Which Super Bowl will be the last one? When will they stop awarding Oscars? When will the final World Series be played?
Because, they’re all going to end, right? There’s not going to be a Super Bowl CCXXII, right? That’s as far into the future as the Civil War was in the past!
I got to thinking of things like that this week, not out of a sense of fatalism, but out of a sense of… well, things change. Don’t they?
My great-grandmother was born in 1915 in west central Iowa. They didn’t have, uh, TikTok, or whatever. But the World Series had been around for a decade. And we act today like it will never go away. The NFL started up in 1920. Her family wouldn’t have had one, but cars were already on roads. The original U.S. highway system dates to 1922.
We all seem to operate under the presumption that the things which exist today will exist indefinitely, and only go away if somehow usurped. Sure, this might fly in the face of things like, oh, climate change, but I’m getting at mindsets here. Nobody actively thinks in terms of when there won’t be baseball. If we imagine a time when there are no cars, it’s only because we think we’ll all be flying.
This sort of thinking is necessarily accumulative. Nothing just gets thrown away. At worst it gets replaced. More likely, things hang around.
And it’s not just stuff that piles up. It’s also information. Oh, maybe we forget more than any humans which came before us. But I think we just keep compiling. It’s always more. It’s existential clutter, and a huge part of the modern condition is handling the burden of more.
And yet, I still kind of think that the greatest inflection point, at least in America, coincided with my great-grandmother’s childhood. Not just the advent of the car, but so many people having them. Not just te advent of electricity, but so many more people having it. The 1920s were the decade when America went majority urban. And here we are a century later, and all of this stuff that was new then… we just act like it’s all going to last forever… plus some more.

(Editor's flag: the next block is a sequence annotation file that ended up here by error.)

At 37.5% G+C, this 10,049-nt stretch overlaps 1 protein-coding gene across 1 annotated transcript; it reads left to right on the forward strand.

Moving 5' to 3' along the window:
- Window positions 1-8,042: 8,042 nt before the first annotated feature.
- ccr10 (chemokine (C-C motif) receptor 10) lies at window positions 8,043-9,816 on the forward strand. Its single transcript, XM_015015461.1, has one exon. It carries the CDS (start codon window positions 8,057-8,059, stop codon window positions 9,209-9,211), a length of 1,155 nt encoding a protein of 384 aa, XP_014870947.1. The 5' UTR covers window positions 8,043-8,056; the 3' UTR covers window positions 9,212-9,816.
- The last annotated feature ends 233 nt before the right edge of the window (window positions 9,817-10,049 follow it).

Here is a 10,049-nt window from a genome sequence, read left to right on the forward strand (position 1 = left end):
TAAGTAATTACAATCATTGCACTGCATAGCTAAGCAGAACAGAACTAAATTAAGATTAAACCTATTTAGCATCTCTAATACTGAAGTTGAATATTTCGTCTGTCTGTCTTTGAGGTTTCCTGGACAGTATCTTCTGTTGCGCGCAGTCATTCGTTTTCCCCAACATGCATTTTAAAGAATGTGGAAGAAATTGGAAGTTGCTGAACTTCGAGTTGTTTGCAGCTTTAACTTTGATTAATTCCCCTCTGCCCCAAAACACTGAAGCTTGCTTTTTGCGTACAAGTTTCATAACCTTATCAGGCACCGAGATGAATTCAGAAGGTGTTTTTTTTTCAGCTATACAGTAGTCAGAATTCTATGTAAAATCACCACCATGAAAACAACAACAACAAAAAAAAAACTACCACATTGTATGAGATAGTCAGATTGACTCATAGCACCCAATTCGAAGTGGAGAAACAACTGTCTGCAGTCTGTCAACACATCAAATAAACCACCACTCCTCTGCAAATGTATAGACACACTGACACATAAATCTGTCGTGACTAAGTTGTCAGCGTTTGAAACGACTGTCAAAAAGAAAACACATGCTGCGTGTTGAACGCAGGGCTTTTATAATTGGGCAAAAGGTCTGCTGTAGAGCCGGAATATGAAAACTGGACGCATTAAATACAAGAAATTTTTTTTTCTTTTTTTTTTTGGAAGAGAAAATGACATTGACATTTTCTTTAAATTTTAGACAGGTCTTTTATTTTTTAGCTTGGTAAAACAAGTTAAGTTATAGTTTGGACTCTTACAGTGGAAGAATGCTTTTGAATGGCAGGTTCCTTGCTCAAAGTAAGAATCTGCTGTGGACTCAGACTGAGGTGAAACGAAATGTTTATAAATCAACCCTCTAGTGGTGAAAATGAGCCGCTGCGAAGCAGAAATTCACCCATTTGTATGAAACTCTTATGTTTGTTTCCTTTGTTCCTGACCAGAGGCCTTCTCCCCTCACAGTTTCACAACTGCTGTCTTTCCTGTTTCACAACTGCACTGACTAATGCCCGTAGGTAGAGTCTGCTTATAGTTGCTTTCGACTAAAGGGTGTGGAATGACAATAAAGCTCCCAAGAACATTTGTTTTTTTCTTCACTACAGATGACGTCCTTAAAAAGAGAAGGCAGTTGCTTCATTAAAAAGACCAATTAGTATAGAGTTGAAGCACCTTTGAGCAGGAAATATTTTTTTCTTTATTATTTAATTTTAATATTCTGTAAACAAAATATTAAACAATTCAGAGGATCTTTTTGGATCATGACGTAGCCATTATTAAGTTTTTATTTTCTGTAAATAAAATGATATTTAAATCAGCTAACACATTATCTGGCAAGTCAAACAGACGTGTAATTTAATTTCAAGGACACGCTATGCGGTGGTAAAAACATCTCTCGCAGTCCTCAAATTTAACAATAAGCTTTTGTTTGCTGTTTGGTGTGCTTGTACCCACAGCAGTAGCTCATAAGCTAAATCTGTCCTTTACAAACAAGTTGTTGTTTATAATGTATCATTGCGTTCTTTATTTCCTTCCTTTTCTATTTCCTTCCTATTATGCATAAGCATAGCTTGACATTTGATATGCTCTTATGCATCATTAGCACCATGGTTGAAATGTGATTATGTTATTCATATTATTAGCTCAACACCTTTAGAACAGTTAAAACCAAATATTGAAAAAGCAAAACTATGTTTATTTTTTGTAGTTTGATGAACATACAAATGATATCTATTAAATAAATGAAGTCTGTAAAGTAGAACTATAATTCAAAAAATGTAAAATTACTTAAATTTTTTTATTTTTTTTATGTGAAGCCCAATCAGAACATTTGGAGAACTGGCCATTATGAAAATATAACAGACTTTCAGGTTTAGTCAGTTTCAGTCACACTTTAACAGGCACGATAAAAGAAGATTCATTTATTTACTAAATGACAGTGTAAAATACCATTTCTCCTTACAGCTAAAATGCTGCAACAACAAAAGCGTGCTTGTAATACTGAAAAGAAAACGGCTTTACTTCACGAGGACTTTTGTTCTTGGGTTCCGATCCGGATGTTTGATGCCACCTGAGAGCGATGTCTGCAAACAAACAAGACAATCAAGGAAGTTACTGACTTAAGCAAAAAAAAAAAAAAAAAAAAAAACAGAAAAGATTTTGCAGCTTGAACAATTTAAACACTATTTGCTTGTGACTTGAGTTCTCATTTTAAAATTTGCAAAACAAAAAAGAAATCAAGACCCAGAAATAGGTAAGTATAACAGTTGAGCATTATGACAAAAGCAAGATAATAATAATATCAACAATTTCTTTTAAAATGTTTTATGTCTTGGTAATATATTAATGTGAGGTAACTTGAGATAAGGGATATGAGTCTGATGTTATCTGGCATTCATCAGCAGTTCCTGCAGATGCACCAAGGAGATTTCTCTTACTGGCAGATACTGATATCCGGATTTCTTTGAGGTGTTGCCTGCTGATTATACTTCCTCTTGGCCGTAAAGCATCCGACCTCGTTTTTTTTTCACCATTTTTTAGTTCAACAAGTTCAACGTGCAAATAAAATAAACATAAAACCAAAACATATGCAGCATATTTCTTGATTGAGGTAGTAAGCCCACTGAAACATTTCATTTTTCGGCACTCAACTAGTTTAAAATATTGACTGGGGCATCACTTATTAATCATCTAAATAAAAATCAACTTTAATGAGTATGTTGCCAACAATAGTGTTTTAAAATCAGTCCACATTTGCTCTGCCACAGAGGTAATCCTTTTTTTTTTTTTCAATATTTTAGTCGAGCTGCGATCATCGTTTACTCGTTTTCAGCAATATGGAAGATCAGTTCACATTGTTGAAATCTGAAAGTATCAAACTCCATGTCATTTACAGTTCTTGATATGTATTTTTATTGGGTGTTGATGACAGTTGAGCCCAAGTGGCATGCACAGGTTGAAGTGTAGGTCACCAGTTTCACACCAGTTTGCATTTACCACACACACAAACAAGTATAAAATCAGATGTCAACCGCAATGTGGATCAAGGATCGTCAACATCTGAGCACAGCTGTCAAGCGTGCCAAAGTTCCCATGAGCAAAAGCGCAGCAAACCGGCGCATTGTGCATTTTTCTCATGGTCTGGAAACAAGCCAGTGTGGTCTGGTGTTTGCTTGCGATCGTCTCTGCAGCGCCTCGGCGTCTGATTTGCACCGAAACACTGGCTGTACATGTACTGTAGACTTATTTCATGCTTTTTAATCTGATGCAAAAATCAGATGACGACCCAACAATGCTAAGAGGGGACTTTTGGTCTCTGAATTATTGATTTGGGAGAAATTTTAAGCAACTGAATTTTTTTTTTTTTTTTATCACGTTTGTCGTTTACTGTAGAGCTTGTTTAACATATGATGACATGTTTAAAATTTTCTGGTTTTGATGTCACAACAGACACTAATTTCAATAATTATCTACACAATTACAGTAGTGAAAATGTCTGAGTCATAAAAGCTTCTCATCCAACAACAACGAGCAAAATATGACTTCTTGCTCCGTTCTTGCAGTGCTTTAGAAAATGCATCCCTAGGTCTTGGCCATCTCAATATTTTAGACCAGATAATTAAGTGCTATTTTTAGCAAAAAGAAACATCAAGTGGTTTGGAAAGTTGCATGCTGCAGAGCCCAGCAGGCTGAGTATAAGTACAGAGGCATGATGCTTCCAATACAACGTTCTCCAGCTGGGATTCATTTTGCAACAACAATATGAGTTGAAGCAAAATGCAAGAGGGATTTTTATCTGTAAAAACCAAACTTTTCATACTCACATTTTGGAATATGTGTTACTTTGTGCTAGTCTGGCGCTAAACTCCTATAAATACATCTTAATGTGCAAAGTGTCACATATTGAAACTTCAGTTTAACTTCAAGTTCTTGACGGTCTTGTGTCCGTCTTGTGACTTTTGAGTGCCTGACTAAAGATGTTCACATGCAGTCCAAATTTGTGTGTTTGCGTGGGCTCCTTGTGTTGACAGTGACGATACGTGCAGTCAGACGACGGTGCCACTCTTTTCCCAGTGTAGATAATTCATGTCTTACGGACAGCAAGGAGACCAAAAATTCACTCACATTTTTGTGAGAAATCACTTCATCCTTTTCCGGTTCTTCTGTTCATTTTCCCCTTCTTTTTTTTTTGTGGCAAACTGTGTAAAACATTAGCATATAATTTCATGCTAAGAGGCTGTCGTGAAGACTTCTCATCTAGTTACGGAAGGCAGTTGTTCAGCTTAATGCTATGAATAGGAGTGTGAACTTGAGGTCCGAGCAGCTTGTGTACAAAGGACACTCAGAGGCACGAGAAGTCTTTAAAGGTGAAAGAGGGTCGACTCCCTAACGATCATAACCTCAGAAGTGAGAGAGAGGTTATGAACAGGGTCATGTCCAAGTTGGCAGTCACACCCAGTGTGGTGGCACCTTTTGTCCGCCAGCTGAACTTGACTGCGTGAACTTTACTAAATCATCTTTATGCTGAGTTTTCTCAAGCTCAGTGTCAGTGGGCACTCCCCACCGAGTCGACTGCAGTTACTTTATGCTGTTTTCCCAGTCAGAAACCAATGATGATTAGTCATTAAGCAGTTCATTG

So, I have a job. Our software generates reports. Customers, being human beings, may or may not actually read the reports. But even if they try, when the reports are incredibly long, the notion that they’re going to get the information they need… yeah, not gonna happen.
Is the ability to filter for relevance a skill? Something that can be honed? Something that some people just don’t have? Does this fit into school curriculum? Kids need to be able to read, write, add, subtract, and filter for relevance?
My brain is full of useless information. I remember details about… commercials from the ‘80s? geographic oddities? which bands were among the first to release albums on Matador Records? Oh, maybe sometimes there’s fun conversation fodder, but none of this nonsense matters. There’s always more fun conversation fodder available, after all.
Does this actually weigh me down? Is it indicative of a poor ability to filter for relevance? Or is it the opposite - that remembering more nonsense actually heightens the filtering ability, because I can more readily determine what things just don’t matter?
I’m someone where you can provide a lot more information and I’ll gladly take it and process through what I think is and is not relevant. Other people are less like this. They don’t want the extraneous crap. That’s not useful to them. That’s not how they learn. They want the tl;dr version.
From the vantage point of both a lay historian and a software developer, my instinct is to provide more. But if the recipient is somehow getting less out of the exchange, I can’t fall back on some notion that I’m necessarily in the right because I was, after all, providing more. I wasn’t withholding, I was providing! But that doesn’t cut it. It’s not just about giving people what they need, it’s also about how they need it.
The streets are icy? Delivering huge blocks of salt to everyone’s homes isn’t a solution for that. When confronted with that reality, do you double down, and deliver even more huge blocks of salt? That’s not providing. That’s wasting.
Yeah, yeah, the tl;dr of all this is: Don’t work harder, work smarter. Well. Forgive me if I think pithy reductionism isn’t quite the same thing as working smarter.